As we move towards adoption of the Automotive Code of Conduct, AADA took the opportunity, during our Study Tour of the National Automobile Dealers Association (NADA) Convention in January, to pick the brains of our colleagues from the US, the UK and Europe.

Over the next few months AADA will consult with both sides of politics to develop a Dealer-specific Franchise Code, so we felt it pertinent and responsible to arm ourselves with the best information from our friends overseas who already have such systems in place or are exploring the possibility of introducing their own versions.

At the September 2018 AADA National Dealer Convention and Expo, the Labor Party committed to a Code of Conduct – a commitment the Coalition matched prior to Christmas.

During NADA 2019, AADA held a series of meetings with our international friends in San Francisco, picking up vital background information that will assist us in negotiating the formation of the code.

The consultations gave AADA important insights into how such codes work in other markets, while UK and European Dealers were interested in Australia’s potential code.
AADA CEO, David Blackhall, and officials held a series of highly productive meetings with NADA CEO, Peter Welsh, and his legal director, Andy Koblenz.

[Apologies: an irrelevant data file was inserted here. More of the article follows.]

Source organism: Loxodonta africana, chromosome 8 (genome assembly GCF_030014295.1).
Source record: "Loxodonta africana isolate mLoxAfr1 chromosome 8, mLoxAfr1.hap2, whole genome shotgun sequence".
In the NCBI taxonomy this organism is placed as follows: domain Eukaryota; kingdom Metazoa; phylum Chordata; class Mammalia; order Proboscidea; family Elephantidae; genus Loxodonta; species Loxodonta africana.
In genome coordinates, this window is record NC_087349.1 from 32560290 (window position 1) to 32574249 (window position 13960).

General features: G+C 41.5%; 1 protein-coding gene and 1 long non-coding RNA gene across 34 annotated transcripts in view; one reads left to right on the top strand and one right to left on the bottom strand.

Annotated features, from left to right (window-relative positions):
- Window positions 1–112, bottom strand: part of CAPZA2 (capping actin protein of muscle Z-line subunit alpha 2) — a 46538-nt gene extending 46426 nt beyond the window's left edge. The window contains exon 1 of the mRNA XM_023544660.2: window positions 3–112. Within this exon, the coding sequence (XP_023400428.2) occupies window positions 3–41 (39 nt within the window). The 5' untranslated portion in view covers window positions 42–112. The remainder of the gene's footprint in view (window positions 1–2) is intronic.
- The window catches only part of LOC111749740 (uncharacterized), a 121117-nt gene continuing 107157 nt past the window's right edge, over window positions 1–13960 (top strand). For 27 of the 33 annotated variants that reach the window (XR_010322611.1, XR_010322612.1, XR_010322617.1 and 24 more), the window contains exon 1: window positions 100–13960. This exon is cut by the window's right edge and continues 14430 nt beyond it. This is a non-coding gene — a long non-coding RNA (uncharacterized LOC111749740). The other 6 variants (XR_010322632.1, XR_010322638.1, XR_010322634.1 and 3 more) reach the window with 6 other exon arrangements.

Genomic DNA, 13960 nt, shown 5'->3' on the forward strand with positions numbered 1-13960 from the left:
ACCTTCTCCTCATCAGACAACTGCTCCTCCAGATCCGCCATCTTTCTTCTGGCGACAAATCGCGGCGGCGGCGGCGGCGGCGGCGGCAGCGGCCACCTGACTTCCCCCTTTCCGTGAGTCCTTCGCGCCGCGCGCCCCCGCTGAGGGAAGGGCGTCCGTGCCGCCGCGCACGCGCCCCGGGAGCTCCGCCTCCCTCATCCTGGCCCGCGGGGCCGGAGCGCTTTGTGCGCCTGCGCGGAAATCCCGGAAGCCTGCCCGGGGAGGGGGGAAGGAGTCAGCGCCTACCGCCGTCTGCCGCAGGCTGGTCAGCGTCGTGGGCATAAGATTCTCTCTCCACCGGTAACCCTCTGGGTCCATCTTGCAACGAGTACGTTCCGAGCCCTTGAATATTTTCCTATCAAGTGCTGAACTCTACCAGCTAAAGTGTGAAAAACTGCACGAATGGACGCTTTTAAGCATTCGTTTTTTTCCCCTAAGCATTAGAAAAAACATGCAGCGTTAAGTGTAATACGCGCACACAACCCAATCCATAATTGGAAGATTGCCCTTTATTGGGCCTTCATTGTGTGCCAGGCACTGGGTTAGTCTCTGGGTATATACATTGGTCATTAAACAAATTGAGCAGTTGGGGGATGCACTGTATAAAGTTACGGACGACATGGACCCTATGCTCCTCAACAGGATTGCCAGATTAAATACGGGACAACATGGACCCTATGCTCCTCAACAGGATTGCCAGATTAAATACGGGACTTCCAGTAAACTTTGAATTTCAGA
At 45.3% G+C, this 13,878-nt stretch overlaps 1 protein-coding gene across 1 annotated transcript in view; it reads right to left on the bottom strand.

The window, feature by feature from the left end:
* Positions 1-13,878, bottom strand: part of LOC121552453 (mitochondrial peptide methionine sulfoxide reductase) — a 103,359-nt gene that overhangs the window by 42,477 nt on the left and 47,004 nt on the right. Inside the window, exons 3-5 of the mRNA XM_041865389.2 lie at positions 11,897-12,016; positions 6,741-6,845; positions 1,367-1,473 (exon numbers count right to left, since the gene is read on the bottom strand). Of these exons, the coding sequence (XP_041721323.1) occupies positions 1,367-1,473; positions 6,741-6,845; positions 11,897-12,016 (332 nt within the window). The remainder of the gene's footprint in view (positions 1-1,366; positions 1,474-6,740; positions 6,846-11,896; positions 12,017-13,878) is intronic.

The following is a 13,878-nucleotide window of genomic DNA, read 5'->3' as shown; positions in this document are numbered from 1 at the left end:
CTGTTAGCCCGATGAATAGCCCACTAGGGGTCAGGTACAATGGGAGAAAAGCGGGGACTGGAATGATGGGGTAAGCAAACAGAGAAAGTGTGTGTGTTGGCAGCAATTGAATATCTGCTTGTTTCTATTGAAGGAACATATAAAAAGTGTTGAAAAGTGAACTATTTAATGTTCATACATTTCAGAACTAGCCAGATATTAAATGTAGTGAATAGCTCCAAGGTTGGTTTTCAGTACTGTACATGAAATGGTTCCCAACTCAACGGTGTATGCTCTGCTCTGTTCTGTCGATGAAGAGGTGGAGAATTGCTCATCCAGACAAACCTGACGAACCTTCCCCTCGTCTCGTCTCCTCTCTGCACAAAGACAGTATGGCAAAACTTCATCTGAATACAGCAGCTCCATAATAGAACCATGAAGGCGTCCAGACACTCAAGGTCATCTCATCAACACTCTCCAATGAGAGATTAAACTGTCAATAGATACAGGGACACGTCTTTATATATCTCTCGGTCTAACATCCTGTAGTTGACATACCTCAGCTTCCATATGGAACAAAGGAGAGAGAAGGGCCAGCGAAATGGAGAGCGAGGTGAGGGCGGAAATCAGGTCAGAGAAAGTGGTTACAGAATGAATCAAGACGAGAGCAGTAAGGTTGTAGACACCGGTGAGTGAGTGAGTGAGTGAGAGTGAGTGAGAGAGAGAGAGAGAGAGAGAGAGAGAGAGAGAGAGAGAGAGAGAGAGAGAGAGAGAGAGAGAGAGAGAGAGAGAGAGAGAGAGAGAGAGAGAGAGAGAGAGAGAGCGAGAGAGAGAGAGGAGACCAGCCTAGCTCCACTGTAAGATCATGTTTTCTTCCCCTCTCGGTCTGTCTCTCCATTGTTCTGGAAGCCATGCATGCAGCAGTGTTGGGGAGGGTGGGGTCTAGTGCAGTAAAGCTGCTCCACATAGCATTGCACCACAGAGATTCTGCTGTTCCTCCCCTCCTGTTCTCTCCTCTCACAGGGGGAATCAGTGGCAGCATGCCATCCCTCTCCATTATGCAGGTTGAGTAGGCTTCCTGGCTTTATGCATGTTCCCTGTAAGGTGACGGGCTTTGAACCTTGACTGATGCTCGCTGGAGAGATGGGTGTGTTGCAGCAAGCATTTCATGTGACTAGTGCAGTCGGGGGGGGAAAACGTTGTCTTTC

They also met with senior leaders of the California New Car Dealers Association (CNCDA), Alisa Reinhardt and Anthony Bento, who are in the process of negotiating legislation eradicating some of the more problematic practices some OEM importers in Australia undertake.

Having unanimously passed the Californian legislature, the bill was vetoed by then-Governor Jerry Brown because he was concerned that the requirement for manufacturers to pay Dealers retail rates for warranty work would raise the price of repairs for car owners.

That should not be the case, because the cost of warranty is a cost to the OEM rather than the retail customer; however OEMs in some states have added ‘a warranty retail rate recoupment charge’ to retail warranty rates. Other states have added a recoupment ban clause to their automotive franchise laws to prevent this.

California Dealers are confident the bill will pass again and be approved by new Governor, Gavin Newsom.

Other information AADA learned included the knowledge that some US states have enacted 10-year moratoria preventing repeat demands for capital expenditure on dealership facilities.

Other valuable clauses of franchise codes included a ban on OEMs installing another dealership within 10 miles (16.1km) of an existing store, and an appeals process that allows Dealers to appeal to a government-appointed, low-cost tribunal should OEMs try to dismiss or not renew a Dealer’s franchise agreement.

AADA also spent time with dealer association leaders from other US states, plus those from India, Canada, Italy and Brazil. We have learned a lot from these meetings and we will be incorporating this into our thinking as we move forward to the Automotive Code discussions this year.

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